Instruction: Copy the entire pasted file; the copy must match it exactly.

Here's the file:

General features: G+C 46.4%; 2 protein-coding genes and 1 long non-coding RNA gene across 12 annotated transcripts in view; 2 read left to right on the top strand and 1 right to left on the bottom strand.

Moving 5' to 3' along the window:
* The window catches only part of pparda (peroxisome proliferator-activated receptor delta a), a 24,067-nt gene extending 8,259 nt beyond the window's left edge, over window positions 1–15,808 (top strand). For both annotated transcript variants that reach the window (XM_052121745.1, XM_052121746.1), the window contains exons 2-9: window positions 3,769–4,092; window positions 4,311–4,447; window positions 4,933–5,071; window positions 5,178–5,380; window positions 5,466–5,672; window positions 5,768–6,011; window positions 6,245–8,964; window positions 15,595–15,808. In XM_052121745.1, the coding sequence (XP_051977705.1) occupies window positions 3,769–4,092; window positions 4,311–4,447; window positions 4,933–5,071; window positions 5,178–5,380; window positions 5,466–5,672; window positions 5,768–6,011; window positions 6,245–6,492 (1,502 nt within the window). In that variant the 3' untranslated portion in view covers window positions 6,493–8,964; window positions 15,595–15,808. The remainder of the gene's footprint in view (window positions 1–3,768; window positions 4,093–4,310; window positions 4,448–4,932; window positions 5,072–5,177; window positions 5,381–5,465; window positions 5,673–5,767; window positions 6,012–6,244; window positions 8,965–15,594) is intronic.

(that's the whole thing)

General features: G+C 46.4%; 2 protein-coding genes and 1 long non-coding RNA gene across 12 annotated transcripts in view; 2 read left to right on the top strand and 1 right to left on the bottom strand.

Moving 5' to 3' along the window:
* The window catches only part of pparda (peroxisome proliferator-activated receptor delta a), a 24,067-nt gene extending 8,259 nt beyond the window's left edge, over window positions 1–15,808 (top strand). For both annotated transcript variants that reach the window (XM_052121745.1, XM_052121746.1), the window contains exons 2-9: window positions 3,769–4,092; window positions 4,311–4,447; window positions 4,933–5,071; window positions 5,178–5,380; window positions 5,466–5,672; window positions 5,768–6,011; window positions 6,245–8,964; window positions 15,595–15,808. In XM_052121745.1, the coding sequence (XP_051977705.1) occupies window positions 3,769–4,092; window positions 4,311–4,447; window positions 4,933–5,071; window positions 5,178–5,380; window positions 5,466–5,672; window positions 5,768–6,011; window positions 6,245–6,492 (1,502 nt within the window). In that variant the 3' untranslated portion in view covers window positions 6,493–8,964; window positions 15,595–15,808. The remainder of the gene's footprint in view (window positions 1–3,768; window positions 4,093–4,310; window positions 4,448–4,932; window positions 5,072–5,177; window positions 5,381–5,465; window positions 5,673–5,767; window positions 6,012–6,244; window positions 8,965–15,594) is intronic.